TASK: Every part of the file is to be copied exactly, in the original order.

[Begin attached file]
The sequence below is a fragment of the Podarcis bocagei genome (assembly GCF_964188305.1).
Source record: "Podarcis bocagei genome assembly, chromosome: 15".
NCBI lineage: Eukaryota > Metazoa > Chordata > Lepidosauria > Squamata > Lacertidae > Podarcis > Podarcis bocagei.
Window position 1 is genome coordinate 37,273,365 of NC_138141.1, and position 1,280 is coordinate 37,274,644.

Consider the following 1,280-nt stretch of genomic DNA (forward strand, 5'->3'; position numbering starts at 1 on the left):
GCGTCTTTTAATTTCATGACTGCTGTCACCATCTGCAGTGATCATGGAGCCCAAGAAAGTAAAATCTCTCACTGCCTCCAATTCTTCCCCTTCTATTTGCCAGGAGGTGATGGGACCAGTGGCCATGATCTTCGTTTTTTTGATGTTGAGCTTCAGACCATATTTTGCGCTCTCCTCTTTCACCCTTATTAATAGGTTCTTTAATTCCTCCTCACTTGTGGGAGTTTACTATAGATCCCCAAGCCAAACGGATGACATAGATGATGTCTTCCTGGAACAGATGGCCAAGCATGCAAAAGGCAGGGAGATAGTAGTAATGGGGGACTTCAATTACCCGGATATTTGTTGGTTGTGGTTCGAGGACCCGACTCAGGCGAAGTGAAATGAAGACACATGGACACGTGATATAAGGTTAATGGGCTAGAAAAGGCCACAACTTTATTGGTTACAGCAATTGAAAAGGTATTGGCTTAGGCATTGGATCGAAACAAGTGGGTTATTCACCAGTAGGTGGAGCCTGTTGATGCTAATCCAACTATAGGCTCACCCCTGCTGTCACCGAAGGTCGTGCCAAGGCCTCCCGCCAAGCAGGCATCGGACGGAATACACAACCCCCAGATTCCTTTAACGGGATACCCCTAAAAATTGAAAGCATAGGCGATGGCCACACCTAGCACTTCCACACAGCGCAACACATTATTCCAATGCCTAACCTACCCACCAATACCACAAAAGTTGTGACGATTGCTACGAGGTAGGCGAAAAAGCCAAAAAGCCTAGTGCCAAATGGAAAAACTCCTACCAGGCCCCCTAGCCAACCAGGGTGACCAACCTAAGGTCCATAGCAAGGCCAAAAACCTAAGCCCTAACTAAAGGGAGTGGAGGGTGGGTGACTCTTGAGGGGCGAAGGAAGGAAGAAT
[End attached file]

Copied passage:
The sequence below is a fragment of the Podarcis bocagei genome (assembly GCF_964188305.1).
Source record: "Podarcis bocagei genome assembly, chromosome: 15".
NCBI lineage: Eukaryota > Metazoa > Chordata > Lepidosauria > Squamata > Lacertidae > Podarcis > Podarcis bocagei.
Window position 1 is genome coordinate 37,273,365 of NC_138141.1, and position 1,280 is coordinate 37,274,644.

Consider the following 1,280-nt stretch of genomic DNA (forward strand, 5'->3'; position numbering starts at 1 on the left):
GCGTCTTTTAATTTCATGACTGCTGTCACCATCTGCAGTGATCATGGAGCCCAAGAAAGTAAAATCTCTCACTGCCTCCAATTCTTCCCCTTCTATTTGCCAGGAGGTGATGGGACCAGTGGCCATGATCTTCGTTTTTTTGATGTTGAGCTTCAGACCATATTTTGCGCTCTCCTCTTTCACCCTTATTAATAGGTTCTTTAATTCCTCCTCACTTGTGGGAGTTTACTATAGATCCCCAAGCCAAACGGATGACATAGATGATGTCTTCCTGGAACAGATGGCCAAGCATGCAAAAGGCAGGGAGATAGTAGTAATGGGGGACTTCAATTACCCGGATATTTGTTGGTTGTGGTTCGAGGACCCGACTCAGGCGAAGTGAAATGAAGACACATGGACACGTGATATAAGGTTAATGGGCTAGAAAAGGCCACAACTTTATTGGTTACAGCAATTGAAAAGGTATTGGCTTAGGCATTGGATCGAAACAAGTGGGTTATTCACCAGTAGGTGGAGCCTGTTGATGCTAATCCAACTATAGGCTCACCCCTGCTGTCACCGAAGGTCGTGCCAAGGCCTCCCGCCAAGCAGGCATCGGACGGAATACACAACCCCCAGATTCCTTTAACGGGATACCCCTAAAAATTGAAAGCATAGGCGATGGCCACACCTAGCACTTCCACACAGCGCAACACATTATTCCAATGCCTAACCTACCCACCAATACCACAAAAGTTGTGACGATTGCTACGAGGTAGGCGAAAAAGCCAAAAAGCCTAGTGCCAAATGGAAAAACTCCTACCAGGCCCCCTAGCCAACCAGGGTGACCAACCTAAGGTCCATAGCAAGGCCAAAAACCTAAGCCCTAACTAAAGGGAGTGGAGGGTGGGTGACTCTTGAGGGGCGAAGGAAGGAAGAAT